Professional boundaries

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The Leveson Inquiry has thrown up a debate about professional boundaries ― an issue that teachers are only too aware of, says Marion Gibbs.

The Leveson Inquiry has been dominating the news for some weeks now; it has raised significant issues about communication – who should be communicating with whom, how frequently, what is an appropriate tone, and where are the professional boundaries?

All of this resonates strongly with school leaders and staff. Communications within the school, between staff and pupil, pupil and pupil, staff and staff, staff and parents, and between parents are all increasingly fraught with traps for the unwary.

One might add to that communication between examination boards or examiners and teachers and the reporting about schools and education in the wider media. We have learnt from Leveson that some government ministers, civil servants, special advisors, media moguls and PR professionals communicate via text message and email many times a day. This reminds me of teenage girls, whose parents finally manage to look at their mobile phone records and discover that they are exchanging hundreds of texts with friends, often very late at night.

Inevitably, as the pace of exchange increases, so caution is thrown to the wind and less measured and appropriate remarks may be exchanged and sensitivities forgotten. The same can happen on other digital media such as Facebook or the noxious Formspring. It is somehow strange to see these same follies, which so many teachers waste disproportionate amounts of time dealing with, being replicated by “grown-ups”, and not just any grown-ups, but people in high positions of power and influence.

We live in a world of instant communication where tone and subtleties of meaning can be hard to discern. Schools are now bombarded with emails from parents, some dispatching heated diatribes to several different members of staff at once and demanding an instant response.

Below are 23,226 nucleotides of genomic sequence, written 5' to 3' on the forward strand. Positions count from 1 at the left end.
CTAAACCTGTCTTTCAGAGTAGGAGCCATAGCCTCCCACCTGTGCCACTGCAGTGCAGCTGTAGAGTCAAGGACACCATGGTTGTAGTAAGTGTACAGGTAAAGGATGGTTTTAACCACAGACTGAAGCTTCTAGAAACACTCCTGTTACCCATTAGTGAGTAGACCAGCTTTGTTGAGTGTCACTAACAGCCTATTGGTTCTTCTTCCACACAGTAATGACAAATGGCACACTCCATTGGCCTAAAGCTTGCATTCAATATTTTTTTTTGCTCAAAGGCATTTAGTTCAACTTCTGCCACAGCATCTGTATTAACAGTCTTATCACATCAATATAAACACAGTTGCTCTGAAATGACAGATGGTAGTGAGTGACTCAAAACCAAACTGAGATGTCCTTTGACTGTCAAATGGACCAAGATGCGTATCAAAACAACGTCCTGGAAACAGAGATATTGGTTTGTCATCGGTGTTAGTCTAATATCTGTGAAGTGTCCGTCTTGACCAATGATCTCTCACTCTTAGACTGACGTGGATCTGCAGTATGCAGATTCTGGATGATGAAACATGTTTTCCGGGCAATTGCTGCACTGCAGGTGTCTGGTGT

Teachers are in school to teach for most of the school day and to deal with pupils face-to-face; they should not be diverted from lessons and dealing with pupils in order to provide instant responses to emails. Senior pastoral and academic staff have non-contact time which can be used for responding to parents, but only after matters have been investigated, due consideration given and a proper reply prepared. It is important to manage parents’ expectations in this respect.

Pupils communicating directly with staff via emails, text or social media is another minefield. Child protection guidelines indicate that such exchanges may be considered to be inappropriate or indeed “grooming”. Sadly, as we all know, it is quite simple to forward any electronic message on to another person, after altering it, and staff are very vulnerable in this respect. It is also all too easy to impersonate someone else online.

In addition, there are websites established specifically to criticise or make fun of staff as well as the nasty comments posted in various chatrooms.

Recently, I heard of a parent from a school, not local to us, who had decided to set up a Facebook page for other parents at her child’s school. Within a day it was filled with comments, some rather unpleasant, and then arguments about all sorts of things, in less than decorous language. The school was not pleased, the parent host was horrified, and it was taken down.

The other issue, which has loomed large in both the Leveson Inquiry and in the earlier debacle over meetings with examiners, is that of over-familiarity and inappropriate closeness. We should expect to have professional relationships with clear boundaries, but I am not convinced that the young today, and indeed some of their parents, have any idea about what an appropriate boundary might be. 

Will the pendulum ever swing back or should I expect to be receiving text-speak messages from all my pupils soon, starting with “Hi Marion”?

  • Marion Gibbs is head of James Allen’s Girls’ School in South London. 


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